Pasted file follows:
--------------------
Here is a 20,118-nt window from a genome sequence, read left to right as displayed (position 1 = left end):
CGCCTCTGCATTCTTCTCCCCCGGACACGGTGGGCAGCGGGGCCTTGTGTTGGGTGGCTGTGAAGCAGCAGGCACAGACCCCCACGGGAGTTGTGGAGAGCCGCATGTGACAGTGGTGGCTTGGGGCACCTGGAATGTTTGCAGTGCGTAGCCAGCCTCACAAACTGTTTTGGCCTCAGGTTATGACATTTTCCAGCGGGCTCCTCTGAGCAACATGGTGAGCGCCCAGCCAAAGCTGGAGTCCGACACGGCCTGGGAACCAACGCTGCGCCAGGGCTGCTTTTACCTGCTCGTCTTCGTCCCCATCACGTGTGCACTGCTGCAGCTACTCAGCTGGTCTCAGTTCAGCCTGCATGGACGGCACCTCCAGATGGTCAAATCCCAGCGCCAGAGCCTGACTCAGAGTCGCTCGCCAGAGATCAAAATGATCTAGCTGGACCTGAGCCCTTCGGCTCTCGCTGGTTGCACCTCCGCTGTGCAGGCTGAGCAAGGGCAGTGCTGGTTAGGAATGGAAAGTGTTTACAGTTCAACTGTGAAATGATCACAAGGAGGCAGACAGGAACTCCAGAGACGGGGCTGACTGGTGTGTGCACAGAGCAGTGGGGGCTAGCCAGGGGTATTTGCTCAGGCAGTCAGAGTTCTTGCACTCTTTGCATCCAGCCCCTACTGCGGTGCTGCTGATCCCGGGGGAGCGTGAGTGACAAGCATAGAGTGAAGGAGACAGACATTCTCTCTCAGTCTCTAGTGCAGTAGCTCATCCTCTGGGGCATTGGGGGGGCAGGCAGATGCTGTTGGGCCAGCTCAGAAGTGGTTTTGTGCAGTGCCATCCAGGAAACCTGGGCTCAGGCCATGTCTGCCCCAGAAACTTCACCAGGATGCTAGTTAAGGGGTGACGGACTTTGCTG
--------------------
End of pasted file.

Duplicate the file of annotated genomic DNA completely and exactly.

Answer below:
Here is a 20,118-nt window from a genome sequence, read left to right as displayed (position 1 = left end):
CGCCTCTGCATTCTTCTCCCCCGGACACGGTGGGCAGCGGGGCCTTGTGTTGGGTGGCTGTGAAGCAGCAGGCACAGACCCCCACGGGAGTTGTGGAGAGCCGCATGTGACAGTGGTGGCTTGGGGCACCTGGAATGTTTGCAGTGCGTAGCCAGCCTCACAAACTGTTTTGGCCTCAGGTTATGACATTTTCCAGCGGGCTCCTCTGAGCAACATGGTGAGCGCCCAGCCAAAGCTGGAGTCCGACACGGCCTGGGAACCAACGCTGCGCCAGGGCTGCTTTTACCTGCTCGTCTTCGTCCCCATCACGTGTGCACTGCTGCAGCTACTCAGCTGGTCTCAGTTCAGCCTGCATGGACGGCACCTCCAGATGGTCAAATCCCAGCGCCAGAGCCTGACTCAGAGTCGCTCGCCAGAGATCAAAATGATCTAGCTGGACCTGAGCCCTTCGGCTCTCGCTGGTTGCACCTCCGCTGTGCAGGCTGAGCAAGGGCAGTGCTGGTTAGGAATGGAAAGTGTTTACAGTTCAACTGTGAAATGATCACAAGGAGGCAGACAGGAACTCCAGAGACGGGGCTGACTGGTGTGTGCACAGAGCAGTGGGGGCTAGCCAGGGGTATTTGCTCAGGCAGTCAGAGTTCTTGCACTCTTTGCATCCAGCCCCTACTGCGGTGCTGCTGATCCCGGGGGAGCGTGAGTGACAAGCATAGAGTGAAGGAGACAGACATTCTCTCTCAGTCTCTAGTGCAGTAGCTCATCCTCTGGGGCATTGGGGGGGCAGGCAGATGCTGTTGGGCCAGCTCAGAAGTGGTTTTGTGCAGTGCCATCCAGGAAACCTGGGCTCAGGCCATGTCTGCCCCAGAAACTTCACCAGGATGCTAGTTAAGGGGTGACGGACTTTGCTG